With this result, to speak with Max Weber, a specific idea achieved an overwhelming impact on societal transformation. Descartes’ separation of res cogitans and res extensa produced the idea of an animal-machine without a soul, which could be completely reduced to the functional needs of rationalistic world domination. Some hundred years later La Mettrie completed the reflection with the idea of the homme-machine. Without knowing its sources in cultural history, industrialization translated the idea radically into action: By being reduced to machine-men individuals had to fulfill the needs of a mechanized production system. In order to face the anthropological consequences of the industrial development of modernity, Marx and Engels provided the plot for the political redemption of the machine-men. The only way to escape alienation is to attain the complete automation of the factory, and thus the substitution of job holders by intelligent machines. In 1921 reversed this utopia in a dystopia. He coined the word “robot” for his theater piece “Rossum’s Universal Robots” using the Slavic word robota, which traditionally means the work period (corvée) a serf had to give for his lord. By reviving the theme of the Jewish legend about the Golem, Čapek put the religious prohibition of recreating human beings at the forefront of the debate. There could be no liberation of machine-man by constructing man-machines without provoking a rebellion of the latter against their creators: this has been the subject of all science fiction literature and film about man-machines ever since.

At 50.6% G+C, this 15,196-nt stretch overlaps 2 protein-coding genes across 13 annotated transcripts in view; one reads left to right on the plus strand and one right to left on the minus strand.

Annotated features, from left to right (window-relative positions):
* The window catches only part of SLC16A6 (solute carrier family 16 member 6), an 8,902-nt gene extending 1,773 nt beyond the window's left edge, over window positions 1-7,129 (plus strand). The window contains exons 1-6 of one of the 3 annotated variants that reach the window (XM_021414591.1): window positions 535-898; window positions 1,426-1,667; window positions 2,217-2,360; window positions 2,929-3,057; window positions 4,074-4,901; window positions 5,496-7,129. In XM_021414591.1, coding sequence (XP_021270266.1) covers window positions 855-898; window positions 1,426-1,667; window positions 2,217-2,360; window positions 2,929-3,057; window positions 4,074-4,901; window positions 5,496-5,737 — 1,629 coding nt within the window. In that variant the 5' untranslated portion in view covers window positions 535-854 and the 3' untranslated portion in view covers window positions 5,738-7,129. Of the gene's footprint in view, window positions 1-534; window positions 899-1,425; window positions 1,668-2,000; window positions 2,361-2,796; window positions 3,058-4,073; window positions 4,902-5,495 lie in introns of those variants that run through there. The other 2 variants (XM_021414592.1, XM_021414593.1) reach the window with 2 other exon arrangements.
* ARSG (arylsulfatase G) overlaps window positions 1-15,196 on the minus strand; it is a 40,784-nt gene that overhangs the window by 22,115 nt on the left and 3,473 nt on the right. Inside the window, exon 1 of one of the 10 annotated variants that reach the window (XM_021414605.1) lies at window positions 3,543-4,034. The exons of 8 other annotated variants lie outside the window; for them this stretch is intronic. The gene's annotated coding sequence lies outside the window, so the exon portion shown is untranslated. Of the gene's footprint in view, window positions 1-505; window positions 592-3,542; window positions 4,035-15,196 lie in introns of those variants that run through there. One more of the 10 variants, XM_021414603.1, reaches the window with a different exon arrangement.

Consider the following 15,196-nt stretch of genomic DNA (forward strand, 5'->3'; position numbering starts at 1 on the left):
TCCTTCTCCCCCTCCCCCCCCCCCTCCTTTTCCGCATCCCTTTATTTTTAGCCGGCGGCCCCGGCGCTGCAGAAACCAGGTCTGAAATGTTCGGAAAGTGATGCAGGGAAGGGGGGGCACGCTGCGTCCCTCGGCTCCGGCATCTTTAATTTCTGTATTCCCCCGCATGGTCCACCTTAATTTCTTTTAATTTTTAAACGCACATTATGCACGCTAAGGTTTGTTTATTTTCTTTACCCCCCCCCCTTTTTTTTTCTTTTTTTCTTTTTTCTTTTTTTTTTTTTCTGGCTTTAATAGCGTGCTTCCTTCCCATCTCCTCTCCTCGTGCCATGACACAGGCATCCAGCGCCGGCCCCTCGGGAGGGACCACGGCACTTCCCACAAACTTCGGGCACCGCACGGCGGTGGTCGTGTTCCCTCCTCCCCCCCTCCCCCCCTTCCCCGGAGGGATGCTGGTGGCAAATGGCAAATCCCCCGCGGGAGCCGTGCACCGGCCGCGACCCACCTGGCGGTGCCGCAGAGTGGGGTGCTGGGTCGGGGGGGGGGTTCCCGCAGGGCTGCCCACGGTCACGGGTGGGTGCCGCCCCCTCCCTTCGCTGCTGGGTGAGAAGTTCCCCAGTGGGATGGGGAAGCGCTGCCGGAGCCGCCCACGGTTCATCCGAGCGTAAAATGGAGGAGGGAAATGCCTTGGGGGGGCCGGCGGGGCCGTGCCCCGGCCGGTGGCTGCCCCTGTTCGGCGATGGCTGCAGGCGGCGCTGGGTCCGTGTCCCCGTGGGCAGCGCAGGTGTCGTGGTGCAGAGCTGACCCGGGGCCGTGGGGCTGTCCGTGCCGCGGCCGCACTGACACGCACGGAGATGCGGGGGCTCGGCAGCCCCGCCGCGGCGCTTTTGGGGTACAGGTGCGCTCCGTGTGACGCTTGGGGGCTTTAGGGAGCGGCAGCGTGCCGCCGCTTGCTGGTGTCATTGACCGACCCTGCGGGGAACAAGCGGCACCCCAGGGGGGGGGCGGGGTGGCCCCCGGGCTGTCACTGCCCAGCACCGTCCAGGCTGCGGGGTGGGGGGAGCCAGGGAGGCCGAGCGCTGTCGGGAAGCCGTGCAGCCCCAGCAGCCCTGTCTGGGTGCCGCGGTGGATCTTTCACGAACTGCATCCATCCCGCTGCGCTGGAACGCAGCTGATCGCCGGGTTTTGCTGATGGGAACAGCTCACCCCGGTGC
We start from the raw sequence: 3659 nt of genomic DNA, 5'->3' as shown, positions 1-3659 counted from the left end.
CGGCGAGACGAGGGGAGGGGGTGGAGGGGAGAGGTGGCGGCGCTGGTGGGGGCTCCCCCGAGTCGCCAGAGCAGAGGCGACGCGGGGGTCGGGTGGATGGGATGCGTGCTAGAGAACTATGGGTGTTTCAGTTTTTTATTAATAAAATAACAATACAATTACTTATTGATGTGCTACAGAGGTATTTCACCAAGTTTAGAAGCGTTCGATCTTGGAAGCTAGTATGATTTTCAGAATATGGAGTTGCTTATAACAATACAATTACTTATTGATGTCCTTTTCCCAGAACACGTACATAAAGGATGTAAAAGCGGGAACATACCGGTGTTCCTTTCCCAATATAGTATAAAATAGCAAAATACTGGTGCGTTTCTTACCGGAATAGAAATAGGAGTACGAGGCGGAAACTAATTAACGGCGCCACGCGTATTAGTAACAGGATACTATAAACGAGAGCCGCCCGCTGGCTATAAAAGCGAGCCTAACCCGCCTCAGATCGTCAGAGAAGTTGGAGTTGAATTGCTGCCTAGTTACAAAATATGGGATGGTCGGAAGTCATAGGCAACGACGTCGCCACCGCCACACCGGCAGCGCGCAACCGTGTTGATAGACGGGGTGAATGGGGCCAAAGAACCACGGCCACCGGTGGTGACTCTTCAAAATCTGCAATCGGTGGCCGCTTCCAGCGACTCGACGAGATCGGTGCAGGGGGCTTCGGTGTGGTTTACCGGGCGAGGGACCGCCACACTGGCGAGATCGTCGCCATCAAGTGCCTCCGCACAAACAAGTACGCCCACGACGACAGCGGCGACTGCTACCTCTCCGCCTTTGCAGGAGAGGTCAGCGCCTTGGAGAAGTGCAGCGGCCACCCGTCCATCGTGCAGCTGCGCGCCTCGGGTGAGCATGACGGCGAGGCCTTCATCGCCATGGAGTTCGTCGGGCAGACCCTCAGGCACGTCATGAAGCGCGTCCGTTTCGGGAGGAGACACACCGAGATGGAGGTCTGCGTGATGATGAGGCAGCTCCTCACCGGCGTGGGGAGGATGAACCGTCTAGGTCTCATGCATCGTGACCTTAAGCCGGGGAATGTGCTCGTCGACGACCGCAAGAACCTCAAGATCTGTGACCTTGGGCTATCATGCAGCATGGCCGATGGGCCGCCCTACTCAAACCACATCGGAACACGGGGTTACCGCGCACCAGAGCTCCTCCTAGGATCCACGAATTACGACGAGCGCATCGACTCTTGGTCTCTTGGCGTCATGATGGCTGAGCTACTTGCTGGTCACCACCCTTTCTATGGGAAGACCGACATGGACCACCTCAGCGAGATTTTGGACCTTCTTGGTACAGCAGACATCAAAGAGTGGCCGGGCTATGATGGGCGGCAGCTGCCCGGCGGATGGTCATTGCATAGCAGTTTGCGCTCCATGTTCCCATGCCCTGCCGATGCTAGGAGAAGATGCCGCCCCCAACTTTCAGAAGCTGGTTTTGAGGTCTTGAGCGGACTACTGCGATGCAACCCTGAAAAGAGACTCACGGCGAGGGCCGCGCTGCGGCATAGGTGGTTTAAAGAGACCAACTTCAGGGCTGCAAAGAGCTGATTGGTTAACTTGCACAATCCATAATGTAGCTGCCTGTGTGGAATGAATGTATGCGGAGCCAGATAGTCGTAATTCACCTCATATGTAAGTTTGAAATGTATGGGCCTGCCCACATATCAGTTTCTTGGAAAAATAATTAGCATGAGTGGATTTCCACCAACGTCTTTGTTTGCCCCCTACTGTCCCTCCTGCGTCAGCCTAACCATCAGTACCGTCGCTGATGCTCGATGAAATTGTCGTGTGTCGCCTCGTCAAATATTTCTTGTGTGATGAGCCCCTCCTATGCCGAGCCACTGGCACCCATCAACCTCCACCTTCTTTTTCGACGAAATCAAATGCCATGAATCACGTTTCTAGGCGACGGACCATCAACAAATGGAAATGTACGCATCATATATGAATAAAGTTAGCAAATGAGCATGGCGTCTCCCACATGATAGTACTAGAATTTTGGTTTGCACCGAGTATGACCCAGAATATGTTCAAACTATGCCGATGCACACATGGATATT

A sociologically based intercultural survey about the current development of robotics shows that both the scientific utopia of creating man-machines as well as the public’s fears about their potential danger are present in the reflections of European and American engineers. Japanese roboticists on the other hand think that the introduction of man-machines into social interaction does not provoke any dystopic consequences. In an age of an increasing crisis of labor as the central category of modernity, technology research tries to develop substitutes for the missing animal laborans. Its leading idea is that an aging society needs support and care for humans who live long after they have ceased to be job holders. Instead of thinking about a different organization of society, decision-makers and stakeholders aim at substituting the absent young job holders with machines that have all the characteristics of functionality pointed out in Arendt’s diagnosis of the last stage of laboring society’s members. The machine-man reproduces himself as a man-machine.